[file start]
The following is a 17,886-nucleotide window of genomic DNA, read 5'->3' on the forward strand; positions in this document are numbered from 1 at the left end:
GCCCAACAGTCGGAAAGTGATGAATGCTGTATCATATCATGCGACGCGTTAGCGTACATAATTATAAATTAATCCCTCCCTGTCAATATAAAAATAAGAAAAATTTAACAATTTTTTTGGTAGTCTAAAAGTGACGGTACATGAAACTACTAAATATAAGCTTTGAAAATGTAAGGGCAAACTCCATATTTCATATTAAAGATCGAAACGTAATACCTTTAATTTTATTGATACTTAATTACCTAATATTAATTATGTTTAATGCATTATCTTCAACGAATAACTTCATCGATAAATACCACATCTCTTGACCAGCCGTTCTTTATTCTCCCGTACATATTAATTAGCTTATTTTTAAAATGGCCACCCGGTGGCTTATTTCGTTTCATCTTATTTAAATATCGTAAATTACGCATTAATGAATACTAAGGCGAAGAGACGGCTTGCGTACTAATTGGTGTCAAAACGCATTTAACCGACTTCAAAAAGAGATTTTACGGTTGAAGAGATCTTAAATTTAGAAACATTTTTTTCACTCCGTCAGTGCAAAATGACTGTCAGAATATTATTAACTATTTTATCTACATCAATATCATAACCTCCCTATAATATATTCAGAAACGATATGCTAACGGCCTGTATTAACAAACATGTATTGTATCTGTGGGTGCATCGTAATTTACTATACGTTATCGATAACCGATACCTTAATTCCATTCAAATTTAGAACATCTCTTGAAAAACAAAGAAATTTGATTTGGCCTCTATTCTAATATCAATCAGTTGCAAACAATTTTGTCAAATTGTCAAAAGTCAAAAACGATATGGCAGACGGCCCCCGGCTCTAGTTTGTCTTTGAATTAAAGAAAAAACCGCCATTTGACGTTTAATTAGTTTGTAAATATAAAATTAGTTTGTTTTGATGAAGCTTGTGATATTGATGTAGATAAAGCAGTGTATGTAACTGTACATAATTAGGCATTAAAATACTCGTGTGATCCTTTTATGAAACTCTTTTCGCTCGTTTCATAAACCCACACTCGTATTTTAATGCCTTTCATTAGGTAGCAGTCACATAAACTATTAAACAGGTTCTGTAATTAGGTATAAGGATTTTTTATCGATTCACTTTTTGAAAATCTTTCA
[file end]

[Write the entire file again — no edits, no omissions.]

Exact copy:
The following is a 17,886-nucleotide window of genomic DNA, read 5'->3' on the forward strand; positions in this document are numbered from 1 at the left end:
GCCCAACAGTCGGAAAGTGATGAATGCTGTATCATATCATGCGACGCGTTAGCGTACATAATTATAAATTAATCCCTCCCTGTCAATATAAAAATAAGAAAAATTTAACAATTTTTTTGGTAGTCTAAAAGTGACGGTACATGAAACTACTAAATATAAGCTTTGAAAATGTAAGGGCAAACTCCATATTTCATATTAAAGATCGAAACGTAATACCTTTAATTTTATTGATACTTAATTACCTAATATTAATTATGTTTAATGCATTATCTTCAACGAATAACTTCATCGATAAATACCACATCTCTTGACCAGCCGTTCTTTATTCTCCCGTACATATTAATTAGCTTATTTTTAAAATGGCCACCCGGTGGCTTATTTCGTTTCATCTTATTTAAATATCGTAAATTACGCATTAATGAATACTAAGGCGAAGAGACGGCTTGCGTACTAATTGGTGTCAAAACGCATTTAACCGACTTCAAAAAGAGATTTTACGGTTGAAGAGATCTTAAATTTAGAAACATTTTTTTCACTCCGTCAGTGCAAAATGACTGTCAGAATATTATTAACTATTTTATCTACATCAATATCATAACCTCCCTATAATATATTCAGAAACGATATGCTAACGGCCTGTATTAACAAACATGTATTGTATCTGTGGGTGCATCGTAATTTACTATACGTTATCGATAACCGATACCTTAATTCCATTCAAATTTAGAACATCTCTTGAAAAACAAAGAAATTTGATTTGGCCTCTATTCTAATATCAATCAGTTGCAAACAATTTTGTCAAATTGTCAAAAGTCAAAAACGATATGGCAGACGGCCCCCGGCTCTAGTTTGTCTTTGAATTAAAGAAAAAACCGCCATTTGACGTTTAATTAGTTTGTAAATATAAAATTAGTTTGTTTTGATGAAGCTTGTGATATTGATGTAGATAAAGCAGTGTATGTAACTGTACATAATTAGGCATTAAAATACTCGTGTGATCCTTTTATGAAACTCTTTTCGCTCGTTTCATAAACCCACACTCGTATTTTAATGCCTTTCATTAGGTAGCAGTCACATAAACTATTAAACAGGTTCTGTAATTAGGTATAAGGATTTTTTATCGATTCACTTTTTGAAAATCTTTCA